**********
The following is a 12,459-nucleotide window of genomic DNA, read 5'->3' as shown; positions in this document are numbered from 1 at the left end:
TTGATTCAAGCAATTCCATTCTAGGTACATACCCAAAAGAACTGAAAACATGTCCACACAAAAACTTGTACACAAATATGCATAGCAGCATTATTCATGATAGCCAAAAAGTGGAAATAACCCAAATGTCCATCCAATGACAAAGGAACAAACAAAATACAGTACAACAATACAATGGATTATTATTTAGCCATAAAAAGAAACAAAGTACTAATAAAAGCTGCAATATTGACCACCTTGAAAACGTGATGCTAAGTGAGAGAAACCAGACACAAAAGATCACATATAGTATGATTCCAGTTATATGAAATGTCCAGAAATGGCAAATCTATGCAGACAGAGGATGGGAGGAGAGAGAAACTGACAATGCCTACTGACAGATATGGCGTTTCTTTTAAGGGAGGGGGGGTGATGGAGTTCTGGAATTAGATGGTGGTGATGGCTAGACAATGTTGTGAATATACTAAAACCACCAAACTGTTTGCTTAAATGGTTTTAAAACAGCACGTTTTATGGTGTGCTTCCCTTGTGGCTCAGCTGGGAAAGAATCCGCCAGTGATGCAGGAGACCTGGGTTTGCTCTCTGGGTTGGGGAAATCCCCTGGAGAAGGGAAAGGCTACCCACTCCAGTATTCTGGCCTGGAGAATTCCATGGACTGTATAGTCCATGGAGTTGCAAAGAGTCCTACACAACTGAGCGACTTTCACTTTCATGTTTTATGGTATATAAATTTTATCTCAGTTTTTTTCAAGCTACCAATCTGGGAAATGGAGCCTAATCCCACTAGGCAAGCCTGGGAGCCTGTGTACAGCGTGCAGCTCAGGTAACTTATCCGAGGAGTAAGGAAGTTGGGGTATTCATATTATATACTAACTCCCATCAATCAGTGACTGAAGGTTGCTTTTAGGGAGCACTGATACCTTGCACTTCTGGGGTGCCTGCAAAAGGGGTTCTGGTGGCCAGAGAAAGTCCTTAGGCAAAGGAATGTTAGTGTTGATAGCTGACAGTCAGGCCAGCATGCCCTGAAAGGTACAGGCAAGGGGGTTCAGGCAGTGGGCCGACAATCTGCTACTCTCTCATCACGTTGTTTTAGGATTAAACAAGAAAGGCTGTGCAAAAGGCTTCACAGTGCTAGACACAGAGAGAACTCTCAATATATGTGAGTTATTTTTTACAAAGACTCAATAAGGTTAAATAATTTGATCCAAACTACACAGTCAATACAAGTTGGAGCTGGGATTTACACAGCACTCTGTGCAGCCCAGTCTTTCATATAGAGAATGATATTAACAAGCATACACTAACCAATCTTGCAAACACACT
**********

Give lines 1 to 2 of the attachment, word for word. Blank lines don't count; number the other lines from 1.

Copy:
The following is a 12,459-nucleotide window of genomic DNA, read 5'->3' as shown; positions in this document are numbered from 1 at the left end:
TTGATTCAAGCAATTCCATTCTAGGTACATACCCAAAAGAACTGAAAACATGTCCACACAAAAACTTGTACACAAATATGCATAGCAGCATTATTCATGATAGCCAAAAAGTGGAAATAACCCAAATGTCCATCCAATGACAAAGGAACAAACAAAATACAGTACAACAATACAATGGATTATTATTTAGCCATAAAAAGAAACAAAGTACTAATAAAAGCTGCAATATTGACCACCTTGAAAACGTGATGCTAAGTGAGAGAAACCAGACACAAAAGATCACATATAGTATGATTCCAGTTATATGAAATGTCCAGAAATGGCAAATCTATGCAGACAGAGGATGGGAGGAGAGAGAAACTGACAATGCCTACTGACAGATATGGCGTTTCTTTTAAGGGAGGGGGGGTGATGGAGTTCTGGAATTAGATGGTGGTGATGGCTAGACAATGTTGTGAATATACTAAAACCACCAAACTGTTTGCTTAAATGGTTTTAAAACAGCACGTTTTATGGTGTGCTTCCCTTGTGGCTCAGCTGGGAAAGAATCCGCCAGTGATGCAGGAGACCTGGGTTTGCTCTCTGGGTTGGGGAAATCCCCTGGAGAAGGGAAAGGCTACCCACTCCAGTATTCTGGCCTGGAGAATTCCATGGACTGTATAGTCCATGGAGTTGCAAAGAGTCCTACACAACTGAGCGACTTTCACTTTCATGTTTTATGGTATATAAATTTTATCTCAGTTTTTTTCAAGCTACCAATCTGGGAAATGGAGCCTAATCCCACTAGGCAAGCCTGGGAGCCTGTGTACAGCGTGCAGCTCAGGTAACTTATCCGAGGAGTAAGGAAGTTGGGGTATTCATATTATATACTAACTCCCATCAATCAGTGACTGAAGGTTGCTTTTAGGGAGCACTGATACCTTGCACTTCTGGGGTGCCTGCAAAAGGGGTTCTGGTGGCCAGAGAAAGTCCTTAGGCAAAGGAATGTTAGTGTTGATAGCTGACAGTCAGGCCAGCATGCCCTGAAAGGTACAGGCAAGGGGGTTCAGGCAGTGGGCCGACAATCTGCTACTCTCTCATCACGTTGTTTTAGGATTAAACAAGAAAGGCTGTGCAAAAGGCTTCACAGTGCTAGACACAGAGAGAACTCTCAATATATGTGAGTTATTTTTTACAAAGACTCAATAAGGTTAAATAATTTGATCCAAACTACACAGTCAATACAAGTTGGAGCTGGGATTTACACAGCACTCTGTGCAGCCCAGTCTTTCATATAGAGAATGATATTAACAAGCATACACTAACCAATCTTGCAAACACACT